The first time he went inside the Hannon’s Block building downtown, the Rev. Tom Schaeffer fell in love with it.
Its high ceilings, exposed brick walls, and interior arches seemed perfect for the monastic feeling he wanted to find as a setting for the soon-to-launch Black Cloister Brewing Co.
PHOTO GALLERY: Brewery finds downtown diggs
Mr. Schaeffer, founder and pastor of Threshold Church in Rossford, is passionate about beer. He brews at home and has long thought about starting a brewing company. After getting a thumbs up on the idea from some local business people, he decided to go ahead with the dream.
The idea of a beer-brewin’ preacher might rub some Christians the wrong way, as Mr. Schaeffer readily admits. But he doesn’t see it that way.
“Monasteries and brewing go hand-in-hand. Some of the best beer in the world is made by monks,” he said.
Black Cloister is set up as a for-profit business with no formal connection to Mr. Schaeffer’s church. The church hasn’t invested in the project, but does stand to benefit from it: Officials plan for 20 percent of Black Cloister’s profits to go back to Threshold.
Establishing a brewery can take considerable capital. Mr. Schaeffer, who is Black Cloister’s chief executive officer, declined to say what he and his partners have invested, but said it would be more than $300,000.
Eventually they plan to hire a brewmaster, but they’ll start without one. Mr. Schaeffer said Bob Hall, a friend and partner in the business who has been brewing beer for more than 40 years, will serve as the vice president of manufacturing. The business’s other two partners are Mike Kennedy, who is vice president of sales, and Scott Biddle, who is vice president of marketing and promotions.
Black Cloister has purchased a 17-barrel brewing system from an Arkansas outfit that outgrew it. Mr. Hall leaves next week to train on the system, which is still in use.
At maximum capacity, Black Cloister should be able to do about 1,000 barrels a year. They have set a first-year sales goal of 500 barrels, however. Each barrel is 500 gallons of beer. Black Cloister will self-distribute to start, and Mr. Schaeffer said several locations have already expressed interest.
A start date for deliveries hasn’t been set.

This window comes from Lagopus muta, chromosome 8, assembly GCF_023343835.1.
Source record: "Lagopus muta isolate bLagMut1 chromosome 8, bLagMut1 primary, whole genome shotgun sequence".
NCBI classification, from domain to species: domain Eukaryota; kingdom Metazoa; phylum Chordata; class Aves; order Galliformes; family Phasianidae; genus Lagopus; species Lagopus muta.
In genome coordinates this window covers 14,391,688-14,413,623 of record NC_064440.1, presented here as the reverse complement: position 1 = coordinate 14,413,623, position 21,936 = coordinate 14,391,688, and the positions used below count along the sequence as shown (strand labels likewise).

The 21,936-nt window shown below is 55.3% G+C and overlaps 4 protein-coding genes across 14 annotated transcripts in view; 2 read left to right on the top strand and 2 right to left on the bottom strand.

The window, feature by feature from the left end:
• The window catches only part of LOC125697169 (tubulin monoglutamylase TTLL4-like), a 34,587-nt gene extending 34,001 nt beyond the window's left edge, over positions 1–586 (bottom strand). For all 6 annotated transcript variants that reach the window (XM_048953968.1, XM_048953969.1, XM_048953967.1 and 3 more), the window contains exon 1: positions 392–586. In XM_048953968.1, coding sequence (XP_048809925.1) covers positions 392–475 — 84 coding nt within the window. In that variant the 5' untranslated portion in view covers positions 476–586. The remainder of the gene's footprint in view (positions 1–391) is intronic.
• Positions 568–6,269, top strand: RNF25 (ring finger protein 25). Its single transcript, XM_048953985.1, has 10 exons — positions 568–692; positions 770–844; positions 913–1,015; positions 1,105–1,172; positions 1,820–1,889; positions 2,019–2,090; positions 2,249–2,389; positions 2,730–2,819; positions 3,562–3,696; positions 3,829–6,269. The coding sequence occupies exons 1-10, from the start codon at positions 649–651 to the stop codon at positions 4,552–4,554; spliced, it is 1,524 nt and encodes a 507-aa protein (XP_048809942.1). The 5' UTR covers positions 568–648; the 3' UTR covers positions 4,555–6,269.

“Early summer is about as specific as I can get,” Mr. Schaeffer. “Obviously, we’ve got a lot of work to do.”
Right now the inside of the building is so cold that visitors can see their breath swirl from every word. Much of what’s inside lies under a fine coat of red dust from brickwork being done.
But the building is in a far better state than it was.
“When I bought this place it was trashed,” said owner Scott Kozak, who bought the building in 2008. “The roof was caved in, it was full of garbage, debris. It was a mess when we took it over.”
Mr. Kozak, who also owns Manchester Roofing, guessed he must have hauled 20 Dumpster loads of junk out of the 142-year-old building. He immediately replaced the roof and spent about two years finishing the basic renovations.
Black Cloister will be his first tenant. It feels good, he said, to finally hammer out a deal.
“We’ve had three or four deals that fell through. It’s been a long road for this place,” Mr. Kozak said.
The three-story building, which sits at 619 Monroe St. in the heart of the Warehouse District, was purportedly the first in Toledo to be wired for electricity.
Its renovation and occupancy is a major win for the Warehouse district. It’s kitty-corner from Table 44, and sits across a parking lot from the building Marco’s Pizza founder Pat Giammarco is renovating for a new restaurant.
Mr. Giammarco said this week the project has been delayed considerably, but is still moving toward completion.
Mr. Schaeffer said he looked at about 20 locations, but really wanted to get in on what he sees as renewal of downtown.
“This is about more than just making money,” he said. “There’s a purpose behind this brewery. And part of that purpose extending off our faith is we want to make a difference in downtown Toledo.”
Pete Shawaker, a commercial real estate agent with Reichle Klein Group who listed the Hannon’s Block building, said it’s in a great area for residential and retail properties.
Eventually Mr. Kozak would like to put apartments in on the building’s second and third floors. Mr. Shawaker thinks having a first-floor tenant — and a beer maker at that — could help.
“Although there may be some people who don’t want to live above a bar, [those living] downtown would be the people who do want to live above a bar,” he said. “If it’s empty with an unknown future use it could make tenants uncertain. The fact Black Cloister will be there first eliminates the unknown.”
The actual brewing operation will be in the rear section of the building, which is connected to the main section by an atrium. The main part of the building will be divided into office space, restrooms, a large cooler, and a bar and lounge.
Black Cloister will initially be a taproom, meaning it’s only permitted to serve its own beer. That could change later, Mr. Schaeffer said.
While still a tiny part of the overall U.S. beer market, craft beers have been outpacing total market growth by a wide margin.
“The craft beer market is just booming, but the reality is ... Toledo’s kind of behind on that development from the rest of the state,” Mr. Schaeffer said.
Toledo has two craft breweries currently, Maumee Bay Brewing Co. and Great Black Swamp Brewing Co.
Mr. Schaeffer acknowledges that he and his partners are undertaking a big risk, but he has an entrepreneurial spirit and firmly believes that someone who is afraid to fail will never succeed.
And while the brewery’s story is interesting — and will be closely watched — he knows there has to be more than an interesting background.
“None of that will matter if we don’t make good beer,” he said. “We’ve got to be passionate about our product also, and we are.”